The coin used for the coin toss preceding the Oct. 27 Doughboy
Classic football game at Fort Benning in Georgia was one of a handful
of test strikes for the 2012-W Infantry silver dollar.
The test piece used for the coin toss, as well as any additional
test strikes, is ultimately to be destroyed and not retained for
historical purposes, according to U.S. Mint officials. The test
strikes were struck with a finish not approved for commemorative coins.
The 2012 Infantry silver dollar program is authorized under the
National Infantry Museum and Soldier Commemorative Coin Act, Public
Law 110-357, signed into law Oct. 8, 2008.
Proof and Uncirculated 2012 Infantry silver dollars are to be
issued sometime in February, according to U.S. Mint officials.
The second annual football classic pitted the Fort Benning
Doughboys against the Columbus State University Cougars. The Doughboys
football team is composed of Fort Benning soldiers, many from the 3rd
Heavy Brigade Combat Team. Fort Benning is home to the U.S. Army Infantry.
The 2012 prototype commemorative silver dollar was parachuted into
Doughboy Stadium along with the game ball by members of the U.S.
Army’s Silver Wings parachute team.
Before the coin toss at midfield to open the football game,
soldiers in Vietnam War-era uniforms delivered the coin from the
sidelines to Marv Levy, a World War II veteran and former NFL head
coach of the Buffalo Bills, who was selected for the coin toss.
After the coin toss, promotional fliers describing the coins were
distributed to those seated in the stands. Fans could also sign up at
a tent manned by the National Infantry Foundation to receive updates
on the coin’s production and availability.
Although struck at the Philadelphia Mint where test production is
executed, the test piece for the coin toss bears the W Mint mark of
the West Point Mint where Proof and Uncirculated production will be
struck, according to U.S. Mint spokesperson Jana Prewitt.
The test pieces were struck Oct. 19 at the Philadelphia Mint with
what was first described as a “bullion finish” using a master die, not
a working production die. What has traditionally been considered a
bullion finish is the result of dies that have received no special
treatment before striking and blanks or planchets also having no pre-
or post-strike treatment.
Normally, test strikes have no definitive finish. However, in the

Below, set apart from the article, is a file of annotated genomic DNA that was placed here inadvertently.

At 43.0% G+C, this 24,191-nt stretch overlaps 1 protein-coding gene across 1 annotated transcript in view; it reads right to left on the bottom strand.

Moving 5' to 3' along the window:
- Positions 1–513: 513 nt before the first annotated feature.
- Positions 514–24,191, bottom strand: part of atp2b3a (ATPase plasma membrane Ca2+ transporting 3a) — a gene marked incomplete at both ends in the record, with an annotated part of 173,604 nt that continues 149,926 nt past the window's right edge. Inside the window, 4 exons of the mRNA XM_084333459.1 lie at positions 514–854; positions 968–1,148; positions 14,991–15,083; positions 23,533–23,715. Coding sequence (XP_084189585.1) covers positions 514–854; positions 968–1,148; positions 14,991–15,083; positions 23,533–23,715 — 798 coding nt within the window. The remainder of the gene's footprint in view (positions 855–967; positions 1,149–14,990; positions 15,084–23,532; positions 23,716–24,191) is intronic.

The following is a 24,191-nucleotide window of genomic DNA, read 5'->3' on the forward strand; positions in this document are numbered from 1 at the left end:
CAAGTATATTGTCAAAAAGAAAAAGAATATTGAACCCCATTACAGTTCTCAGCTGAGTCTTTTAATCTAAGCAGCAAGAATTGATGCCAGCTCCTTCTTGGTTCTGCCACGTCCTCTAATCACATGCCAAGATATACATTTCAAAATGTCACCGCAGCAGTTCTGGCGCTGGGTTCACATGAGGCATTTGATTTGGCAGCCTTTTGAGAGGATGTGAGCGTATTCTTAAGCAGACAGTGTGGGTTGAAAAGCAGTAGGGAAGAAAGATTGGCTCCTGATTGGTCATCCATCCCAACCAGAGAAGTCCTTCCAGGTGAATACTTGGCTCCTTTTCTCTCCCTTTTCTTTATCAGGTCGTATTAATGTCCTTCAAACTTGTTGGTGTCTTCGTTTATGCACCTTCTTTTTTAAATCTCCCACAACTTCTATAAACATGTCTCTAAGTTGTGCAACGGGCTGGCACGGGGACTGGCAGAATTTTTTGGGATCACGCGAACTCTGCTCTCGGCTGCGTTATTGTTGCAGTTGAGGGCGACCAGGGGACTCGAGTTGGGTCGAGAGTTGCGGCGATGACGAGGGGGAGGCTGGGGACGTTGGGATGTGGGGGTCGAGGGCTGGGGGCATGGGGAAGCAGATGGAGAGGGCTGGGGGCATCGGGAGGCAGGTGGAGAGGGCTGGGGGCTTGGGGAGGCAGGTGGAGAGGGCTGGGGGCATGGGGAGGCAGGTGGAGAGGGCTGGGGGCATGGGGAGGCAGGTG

case of the 2012 Infantry silver dollar test strikes, since the U.S.
Mint wanted to use a test strike for an event, the die was
wire-brushed to add luster and make it more suitable for test strikes,
according to Prewitt.
Because the test pieces were produced with a finish not authorized
for the coin program, the test pieces will not be retained by the U.S. Mint.
“We normally produce enough test strikes (off the master die) to
establish a pattern of consistency for metal fill,” Prewitt said.
“Therefore, several test strike coins were produced. The coins will be
melted after an amount of time that they are no longer needed for
testing or reference. This is a normal part of the process.”
The enabling commemorative coin act calls for the production and
issuance of up to 350,000 2011-W Infantry silver dollars. The purchase
price of each coin will include a $10 surcharge that will be paid to
the National Infantry Foundation to establish an endowment to support
the maintenance of the National Infantry Museum and Soldier Center.
The 2012 Infantry dollar’s designs are emblematic of the “courage,
pride, sacrifice, sense of duty and history of the United States Infantry.”
The obverse design features a modern Infantry soldier on rocky
ground charging forward and beckoning the troops to follow,
symbolizing the “Follow Me” motto of the Infantry. The reverse depicts
the crossed rifles insignia, the branch insignia of the Infantry.
The adopted designs, approved by Treasury Secretary Timothy F.
Geithner, were supported by the veterans foundation, and recommended
by the Commission of Fine Arts following their May 19 review of
The introductory and regular issue prices for the 90 percent
silver dollars have not yet been established. ■